I’m slightly relieved the next morning to find my bike still sitting in reception, even though a passer-by could have picked it up and walked away if they’d really wanted to. For breakfast I get stuck into baguette, two fried eggs, halved vine tomatoes and some sort of salami slices. I split the baguette in half and pop all the ingredients on top, giving me a pair of open sandwiches that are tasty, but not all that filling. Happily, the guesthouse owner also gives me a couple of bananas for the road to help make up my calories. As I’m about to leave I get talking to an older couple who are Vietnamese, but now live in Lyon in France. They speak French for the most part, interspersed with snippets of Vietnamese and English, which is a confusing mixture for my brain to deal with first thing in the morning.

On departure I notice two ATM’s across from the guesthouse, one of which won’t authorise my bank card, and one of which declines it. This sends me into a fleeting panic in case my bank has frozen the card due to all the withdrawals I’ve been making from foreign banks. I have to ride into the town centre to find a greater choice of cash machines and am mightily relieved when an Agribank ATM spits out a wad of Vietnamese Dong. Then I cycle back through town and join up with the main QL1A road again, which is now turning inland towards Ho Chi Minh City after following the coast all the way from Hanoi. Being back on this road isn’t much fun though, with a crazy amount of trucks and buses, and enough roadside debris to give me a year’s worth of punctures.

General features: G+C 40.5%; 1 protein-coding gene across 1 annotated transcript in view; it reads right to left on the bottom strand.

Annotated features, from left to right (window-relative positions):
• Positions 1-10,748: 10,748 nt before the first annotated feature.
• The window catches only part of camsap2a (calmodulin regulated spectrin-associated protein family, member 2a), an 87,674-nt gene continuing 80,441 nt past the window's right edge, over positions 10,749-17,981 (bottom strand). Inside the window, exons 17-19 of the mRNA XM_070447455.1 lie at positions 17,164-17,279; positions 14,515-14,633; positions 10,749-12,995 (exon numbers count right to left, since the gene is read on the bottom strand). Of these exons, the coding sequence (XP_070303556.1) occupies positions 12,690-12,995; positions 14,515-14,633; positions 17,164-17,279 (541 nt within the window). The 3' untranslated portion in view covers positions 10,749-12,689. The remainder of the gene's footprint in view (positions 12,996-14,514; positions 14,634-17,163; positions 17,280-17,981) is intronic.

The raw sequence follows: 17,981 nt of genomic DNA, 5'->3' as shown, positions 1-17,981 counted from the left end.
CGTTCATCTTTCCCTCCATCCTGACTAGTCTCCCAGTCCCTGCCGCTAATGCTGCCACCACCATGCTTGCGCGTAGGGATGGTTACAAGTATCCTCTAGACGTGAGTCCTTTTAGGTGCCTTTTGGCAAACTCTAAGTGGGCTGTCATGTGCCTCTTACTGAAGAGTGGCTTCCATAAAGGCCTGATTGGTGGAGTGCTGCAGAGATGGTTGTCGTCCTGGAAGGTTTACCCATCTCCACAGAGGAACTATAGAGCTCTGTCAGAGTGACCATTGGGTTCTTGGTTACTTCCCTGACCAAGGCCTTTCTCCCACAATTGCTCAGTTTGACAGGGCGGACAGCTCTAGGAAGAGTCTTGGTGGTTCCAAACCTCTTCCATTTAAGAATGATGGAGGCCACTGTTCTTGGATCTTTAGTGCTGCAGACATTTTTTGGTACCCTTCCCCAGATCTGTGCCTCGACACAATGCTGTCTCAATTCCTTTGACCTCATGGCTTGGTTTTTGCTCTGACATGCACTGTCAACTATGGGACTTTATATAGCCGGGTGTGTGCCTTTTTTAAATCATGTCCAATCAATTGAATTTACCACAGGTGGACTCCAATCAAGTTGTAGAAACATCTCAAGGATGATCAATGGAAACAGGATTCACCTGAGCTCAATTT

There’s not much that will tempt me into crossing this hectic road, but a Plastic Chair Cafe on the opposite side displaying a Mi Quang sign does the job. When I go over I find the woman who runs the cafe asleep in a hammock, clearly in the midst of her afternoon siesta. She wakes up when she hears me faffing about and says I can have Mi Quang as long as I don’t mind it with rice instead of noodles. This is fine by me, although it’s probably akin to having carbonara with rice rather than pasta. I sit down in the shade with a bottle of iced tea, relieved to be cooling off as I wait for my meal. When the owner brings my food she also pulls up a chair and sits next to me whilst watching American wrestling on her phone. She prods my arm, points to one of the wrestlers and then points to me. What ? Am I a wrestler ? Do I look like him ? Does she want to wrestle me ? I just shake my head and laugh because I’ve absolutely no idea what’s she’s on about. She’s obviously been watching my chopstick skills too, as she wanders off after a few minutes and returns with a fork for me to use. It’s always a bit demoralising when the locals think you’re rubbish with chopsticks, especially when I know I’ve been improving.